Leptin stimulates migration and invasion and maintains cancer stem‑like properties in gastric cancer cells
- Ki Bum Park
- Eun Young Kim
- Hyungmin Chin
- Dong Joon Yoon
- Kyong-Hwa Jun
Affiliations: Department of Surgery, St. Vincent's Hospital, College of Medicine, The Catholic University of Korea, Paldal‑gu, Suwon‑si, Gyeonggi‑do 16247, Republic of Korea, Department of Surgery, Uijeongbu St. Mary Hospital, College of Medicine, The Catholic University of Korea, Uijeongbu‑si, Gyeonggi‑do 11765, Republic of Korea, Clinical Medical Laboratory, St. Vincent's Hospital, Paldal‑gu, Suwon‑si, Gyeonggi‑do 16247, Republic of Korea
- Published online on: July 21, 2022 https://doi.org/10.3892/or.2022.8377
Copyright: © Park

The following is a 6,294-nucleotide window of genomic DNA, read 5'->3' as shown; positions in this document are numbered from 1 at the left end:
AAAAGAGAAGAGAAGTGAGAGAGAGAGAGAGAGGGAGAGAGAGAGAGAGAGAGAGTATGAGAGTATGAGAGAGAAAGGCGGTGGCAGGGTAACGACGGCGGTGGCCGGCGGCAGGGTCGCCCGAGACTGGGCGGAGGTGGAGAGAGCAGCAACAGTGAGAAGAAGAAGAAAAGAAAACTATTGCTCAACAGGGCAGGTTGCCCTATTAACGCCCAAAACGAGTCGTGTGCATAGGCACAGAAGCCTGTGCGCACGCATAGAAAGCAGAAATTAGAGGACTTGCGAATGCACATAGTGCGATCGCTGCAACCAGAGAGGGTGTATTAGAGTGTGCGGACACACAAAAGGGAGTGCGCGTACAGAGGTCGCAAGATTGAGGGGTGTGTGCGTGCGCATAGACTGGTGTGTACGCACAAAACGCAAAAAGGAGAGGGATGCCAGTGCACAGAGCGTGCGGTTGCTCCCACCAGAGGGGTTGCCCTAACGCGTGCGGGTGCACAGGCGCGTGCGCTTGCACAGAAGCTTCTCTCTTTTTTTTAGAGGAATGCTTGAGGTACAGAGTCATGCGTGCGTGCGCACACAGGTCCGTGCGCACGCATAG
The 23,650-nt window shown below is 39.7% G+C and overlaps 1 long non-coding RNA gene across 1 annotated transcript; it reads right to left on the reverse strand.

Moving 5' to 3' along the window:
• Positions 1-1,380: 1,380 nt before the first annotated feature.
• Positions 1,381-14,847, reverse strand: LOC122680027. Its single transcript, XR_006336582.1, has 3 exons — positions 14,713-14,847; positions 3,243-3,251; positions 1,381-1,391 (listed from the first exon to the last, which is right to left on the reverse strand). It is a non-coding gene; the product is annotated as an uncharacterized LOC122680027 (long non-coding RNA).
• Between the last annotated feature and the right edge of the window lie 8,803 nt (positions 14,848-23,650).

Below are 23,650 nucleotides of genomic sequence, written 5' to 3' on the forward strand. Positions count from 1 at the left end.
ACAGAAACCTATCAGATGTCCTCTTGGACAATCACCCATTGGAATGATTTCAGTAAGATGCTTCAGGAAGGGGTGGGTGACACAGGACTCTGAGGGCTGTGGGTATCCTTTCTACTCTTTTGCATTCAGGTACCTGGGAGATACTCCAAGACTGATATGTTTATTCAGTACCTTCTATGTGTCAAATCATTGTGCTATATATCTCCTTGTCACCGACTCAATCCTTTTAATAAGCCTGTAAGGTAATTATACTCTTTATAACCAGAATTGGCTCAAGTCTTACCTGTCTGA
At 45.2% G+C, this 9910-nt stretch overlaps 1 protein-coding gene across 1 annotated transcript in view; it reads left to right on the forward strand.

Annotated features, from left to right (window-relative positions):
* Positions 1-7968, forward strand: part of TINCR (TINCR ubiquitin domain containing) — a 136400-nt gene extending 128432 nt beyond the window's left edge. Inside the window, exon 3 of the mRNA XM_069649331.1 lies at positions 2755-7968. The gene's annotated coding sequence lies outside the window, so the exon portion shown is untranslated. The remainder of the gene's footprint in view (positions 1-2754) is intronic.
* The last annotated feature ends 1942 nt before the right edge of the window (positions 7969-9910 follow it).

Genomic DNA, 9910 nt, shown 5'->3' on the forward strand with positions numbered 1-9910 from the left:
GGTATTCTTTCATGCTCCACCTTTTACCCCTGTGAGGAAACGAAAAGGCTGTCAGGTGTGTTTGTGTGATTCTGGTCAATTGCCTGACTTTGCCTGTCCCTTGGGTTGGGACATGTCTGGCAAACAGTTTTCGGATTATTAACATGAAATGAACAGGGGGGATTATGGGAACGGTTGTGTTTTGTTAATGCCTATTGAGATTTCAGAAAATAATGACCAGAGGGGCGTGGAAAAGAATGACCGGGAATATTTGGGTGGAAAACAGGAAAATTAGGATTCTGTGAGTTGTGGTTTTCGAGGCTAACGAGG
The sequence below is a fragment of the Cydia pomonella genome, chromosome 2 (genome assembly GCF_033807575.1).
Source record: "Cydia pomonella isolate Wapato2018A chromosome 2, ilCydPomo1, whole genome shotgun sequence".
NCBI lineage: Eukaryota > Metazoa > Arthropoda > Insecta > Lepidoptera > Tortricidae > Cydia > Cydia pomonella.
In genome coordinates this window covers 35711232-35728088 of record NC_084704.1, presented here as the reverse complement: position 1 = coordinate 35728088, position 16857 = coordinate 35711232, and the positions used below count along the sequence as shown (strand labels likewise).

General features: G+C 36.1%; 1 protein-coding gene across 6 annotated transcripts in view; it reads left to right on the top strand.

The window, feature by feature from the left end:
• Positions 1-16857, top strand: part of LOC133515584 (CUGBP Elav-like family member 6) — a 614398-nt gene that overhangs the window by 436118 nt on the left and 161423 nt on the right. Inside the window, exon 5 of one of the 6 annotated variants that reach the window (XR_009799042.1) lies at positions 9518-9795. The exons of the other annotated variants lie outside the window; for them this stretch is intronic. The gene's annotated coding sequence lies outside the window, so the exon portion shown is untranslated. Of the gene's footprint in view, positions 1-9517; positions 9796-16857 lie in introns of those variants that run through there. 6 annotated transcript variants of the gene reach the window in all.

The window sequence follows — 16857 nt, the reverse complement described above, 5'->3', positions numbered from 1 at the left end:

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Obesity is a risk factor for various types of cancer. Leptin, an adipocyte‑derived hormone, may stimulate the proliferation of gastric cancer cells. However, the effect of leptin and underlying mechanism in gastric cancer remain unclear. In the present study, the role of leptin in gastric cancer was evaluated. The effect of leptin on the JAK‑STAT and MEK signaling pathways was investigated in gastric cancer cells using wound‑healing and cell invasion assays, immunoblotting and inhibition studies. Cancer‑initiating cells derived from gastric cancer cells were used to investigate the effect of leptin on the maintenance of stemness and epithelial‑mesenchymal transition (EMT) by immunoblotting. Clinicopathological characteristics including the serum leptin level and overall survival (OS) were analyzed in patients with (n=23) and without (n=23) obesity. Leptin induced the migration and invasion of gastric cancer cells by activating AKT and ERK and upregulating vascular endothelial growth factor (VEGF). Leptin increased the mRNA and protein levels of markers of stemness (CD44) and the EMT (Snail and N‑cadherin). Pharmacological inhibitors of the JAK‑STAT and MEK signaling pathways decreased leptin‑induced migration and invasion, and the expression of VEGF. Obesity was associated with an elevated leptin level and body mass index was positively correlated with the leptin level (P=0.001 for both). The 5‑year OS rate was not significantly different between the two groups (P=0.098). Leptin stimulates the migration and invasion of gastric cancer cells by activating the JAK‑STAT and MEK pathways, and contributes to the maintenance of cancer stemness and metastatic potential. The present findings support an adverse effect of obesity in gastric cancer. Consequently, targeting of leptin‑associated signaling pathways may have therapeutic potential for gastric cancer.